We spend a lifetime—or at least a lot of years—acquiring the bad habits or out-of-shape bodies or lukewarm prayer lives that compel us to make resolutions, and yet we expect dramatic results in two months or less. We forget that undoing our habits is a one-day-at-time effort. One day at a time, one year at a time, one decade at a time.

Unfortunately, our society has brainwashed us into thinking we can find a quick-fix for everything. Pop a pill, drink a potion, buy a gadget, and you, too, will look like the plastic perfection staring out from a magazine cover. Of course, body and beauty resolutions are an easy target. They bear the brunt of the new year promises (both fulfilled and broken), because physical appearance is so important in our culture. But I know from experience that spiritual exercise routines and daily doses of prayer are no easier to stick to than that weekly abs class or low-fat diet. Spiritual renewal requires hard work. Continue reading HERE...

Wednesday, January 12, 2011

Where the Amen meets the Om

Today, over at, I tackle the subject of yoga -- something I love -- and how it benefits my Catholic prayer life -- something some people find impossible or frightening. I'll start the post here and take you to the full post at that site. Please leave a comment (and, if you have the time, come back and post the same comment here for NSS readers).

When I took my first yoga class more than twenty years ago, I was in a bit of a crisis in terms of the Catholic faith of my birth. My mother had recently died and I had moved out of my family home and across the country. I was searching in so many ways and came upon yoga through a friend who knew a teacher who held classes in her home. There, on a mat in an empty living room, I learned how to stretch and settle my body in new ways, ways that allowed me to more easily enter a spiritual realm that has always beckoned to me.

So began my odyssey into an Eastern world that some would have us believe is not only incompatible with Roman Catholic faith but dangerous to it. Of all the posts I put on Facebook, anything having to do with yoga is sure to stir up ominous warnings. I have been told, on more than one occasion, that it is the work of the devil. And yes, I have read what the Vatican has warned about "New Age" religions (FYI: Yoga isn't even remotely new). Quite frankly, someone who is inclined to make an idol of yoga, turning it into an obstacle rather than a pathway to God, is probably just as likely to turn certain devotions within the church into idols or superstitions—from obsessing over the trappings of the faith, to burying a statue to sell a house, to leaving slips of papers in pews as a guarantee that a prayer will be answered. Idolatry comes in all forms; it doesn't take yoga to make that happen.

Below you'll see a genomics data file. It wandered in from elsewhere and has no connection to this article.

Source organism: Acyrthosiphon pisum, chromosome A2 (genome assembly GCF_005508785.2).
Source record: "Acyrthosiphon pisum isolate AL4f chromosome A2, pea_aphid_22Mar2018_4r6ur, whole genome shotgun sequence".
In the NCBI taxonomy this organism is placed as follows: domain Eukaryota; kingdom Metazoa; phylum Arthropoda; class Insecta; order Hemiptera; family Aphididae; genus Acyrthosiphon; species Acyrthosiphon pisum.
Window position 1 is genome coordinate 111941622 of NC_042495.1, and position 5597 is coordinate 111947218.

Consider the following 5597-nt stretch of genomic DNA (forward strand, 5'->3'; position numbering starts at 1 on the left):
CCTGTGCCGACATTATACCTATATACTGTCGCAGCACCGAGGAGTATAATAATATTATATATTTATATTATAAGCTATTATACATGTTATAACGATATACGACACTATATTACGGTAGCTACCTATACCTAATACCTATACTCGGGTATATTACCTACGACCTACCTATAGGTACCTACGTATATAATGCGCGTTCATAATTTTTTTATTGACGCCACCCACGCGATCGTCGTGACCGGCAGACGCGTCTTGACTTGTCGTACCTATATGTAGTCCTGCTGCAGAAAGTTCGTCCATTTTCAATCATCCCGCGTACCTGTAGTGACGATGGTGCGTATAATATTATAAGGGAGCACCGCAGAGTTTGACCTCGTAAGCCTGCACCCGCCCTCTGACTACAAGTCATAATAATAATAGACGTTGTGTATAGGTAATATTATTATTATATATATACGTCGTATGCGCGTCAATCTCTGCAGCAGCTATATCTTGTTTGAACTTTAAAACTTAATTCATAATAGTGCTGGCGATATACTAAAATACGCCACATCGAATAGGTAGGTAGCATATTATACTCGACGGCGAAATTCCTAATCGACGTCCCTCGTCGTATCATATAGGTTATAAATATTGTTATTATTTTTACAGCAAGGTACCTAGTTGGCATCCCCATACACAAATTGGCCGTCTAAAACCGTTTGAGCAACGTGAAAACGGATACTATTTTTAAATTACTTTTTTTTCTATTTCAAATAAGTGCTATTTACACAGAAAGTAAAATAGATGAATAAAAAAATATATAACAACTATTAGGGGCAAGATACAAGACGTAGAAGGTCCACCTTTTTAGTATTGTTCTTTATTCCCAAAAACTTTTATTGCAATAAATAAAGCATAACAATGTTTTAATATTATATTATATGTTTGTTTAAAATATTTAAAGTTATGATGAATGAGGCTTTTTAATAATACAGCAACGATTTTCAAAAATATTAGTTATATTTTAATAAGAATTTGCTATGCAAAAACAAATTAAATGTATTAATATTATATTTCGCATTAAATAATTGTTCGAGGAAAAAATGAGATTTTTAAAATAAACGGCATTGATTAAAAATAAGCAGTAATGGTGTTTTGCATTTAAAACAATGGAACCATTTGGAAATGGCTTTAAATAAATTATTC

Permit me, then, to take you into my world of yoga, a world where Amen and Om happily coexist...Continue reading HERE.

Monday, January 10, 2011

The icing on the church

When I walked into Sunday Mass yesterday, I was taken aback by the beauty of the icicles hanging from the eaves all along the main church. I vowed to go back later and take a picture. I did not. Then, today, I went to 12:15 p.m. Mass, and, as I came up the sidewalk, realized I forgot all about the icicles. So after Mass I ran home, grabbed the camera and went back. I'm sure my pastor must have thought I was nuts if he spied me out the window. I couldn't resist. You can see the result in my new header photo for this blog and below.

Tuesday, January 4, 2011

Unexpected moments of grace

A few things have happened in these first few days of 2011 that make me believe that either a.) This is going to be a very good year, or b.) I am looking at the world through gentler, more welcoming eyes.

First was New Year's Day, the day Noah, our oldest, was born 14 years ago, which also happens to be the day that my paternal grandmother, affectionately known to all as E-ma because of a nickname I came up with when I was little, was born 98 years ago. But, for various reasons, I couldn't be with my grandmother on her birthday, so I felt a little sad over that.

We decided to go to 5 p.m. Mass on New Year's Day, but I was handling hospitality, so Olivia and I went over to church early, set up and figured we'd meet up with the rest of the gang inside. Minutes before Mass was about to start, we tiptoed up the center aisle to our usual spot in the one of the first few pews. I saw Noah at the end of the pew and Dennis and Chiara toward the middle, but who was that old lady sitting between them? Dennis shrugged his shoulders as I approached.